AG Mandatory Minimum Policy Does Not Confer Benefits to Defendants Already Charged and Convicted
Barnes pleaded to possession with intent to distribute 50 grams of methamphetamine and was sentenced to the statutory mandatory minimum sentence of 120 months of imprisonment. Barnes argued in his appeal that the Attorney General’s memorandum dated August 12, 2013, affords him sentencing relief. The panel rejected that argument because the memo was issued after Barnes was charged and convicted, and because it expressly notes that the “policy set forth herein is not intended to create or confer any rights privileges, or benefits in any matter, case, or proceeding.”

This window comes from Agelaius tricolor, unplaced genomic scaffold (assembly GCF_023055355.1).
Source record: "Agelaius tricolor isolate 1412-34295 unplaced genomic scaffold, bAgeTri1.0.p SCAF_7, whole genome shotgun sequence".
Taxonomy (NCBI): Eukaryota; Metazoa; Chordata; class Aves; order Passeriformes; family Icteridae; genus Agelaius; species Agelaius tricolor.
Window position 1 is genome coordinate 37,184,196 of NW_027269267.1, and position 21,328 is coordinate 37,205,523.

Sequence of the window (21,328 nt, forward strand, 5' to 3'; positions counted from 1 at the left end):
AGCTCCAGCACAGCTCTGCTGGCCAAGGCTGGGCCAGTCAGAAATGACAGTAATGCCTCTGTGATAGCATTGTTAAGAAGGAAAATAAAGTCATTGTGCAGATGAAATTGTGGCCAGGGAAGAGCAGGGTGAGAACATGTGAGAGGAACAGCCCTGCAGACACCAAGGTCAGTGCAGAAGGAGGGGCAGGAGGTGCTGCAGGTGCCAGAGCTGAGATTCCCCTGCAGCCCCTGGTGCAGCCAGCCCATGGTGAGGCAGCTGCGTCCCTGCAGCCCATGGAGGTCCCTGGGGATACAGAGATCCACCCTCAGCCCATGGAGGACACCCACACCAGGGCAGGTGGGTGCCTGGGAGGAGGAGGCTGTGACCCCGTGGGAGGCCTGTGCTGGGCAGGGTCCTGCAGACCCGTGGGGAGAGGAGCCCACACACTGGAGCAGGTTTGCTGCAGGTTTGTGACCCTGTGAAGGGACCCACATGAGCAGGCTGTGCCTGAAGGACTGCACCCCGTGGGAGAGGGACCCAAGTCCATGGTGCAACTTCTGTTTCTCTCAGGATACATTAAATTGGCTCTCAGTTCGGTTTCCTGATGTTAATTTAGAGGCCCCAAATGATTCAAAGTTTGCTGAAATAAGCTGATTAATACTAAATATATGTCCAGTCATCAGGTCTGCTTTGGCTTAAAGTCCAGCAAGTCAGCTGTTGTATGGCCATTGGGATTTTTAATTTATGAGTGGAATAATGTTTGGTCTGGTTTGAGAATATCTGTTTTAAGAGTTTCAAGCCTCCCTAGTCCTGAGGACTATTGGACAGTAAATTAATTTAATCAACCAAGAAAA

The panel also rejected Barnes’ argument that the Government breached the plea agreement by failing to file a § 5K1.1 motion for downward departure. The plea agreement left any such filing to the Government’s discretion, and Barnes agreed at the plea hearing that no promises existed outside the plea agreement.
As a side note, the Attorney General also issued a memorandum on August 29, 2013, detailing how the new mandatory minimum prosecution policy applies to pending cases. The memo encourages prosecutors, in their discretion, to apply the policy to defendants who have pled guilty but have not been sentenced. The memo also specifically states that the policy is not retroactive to defendants already sentenced.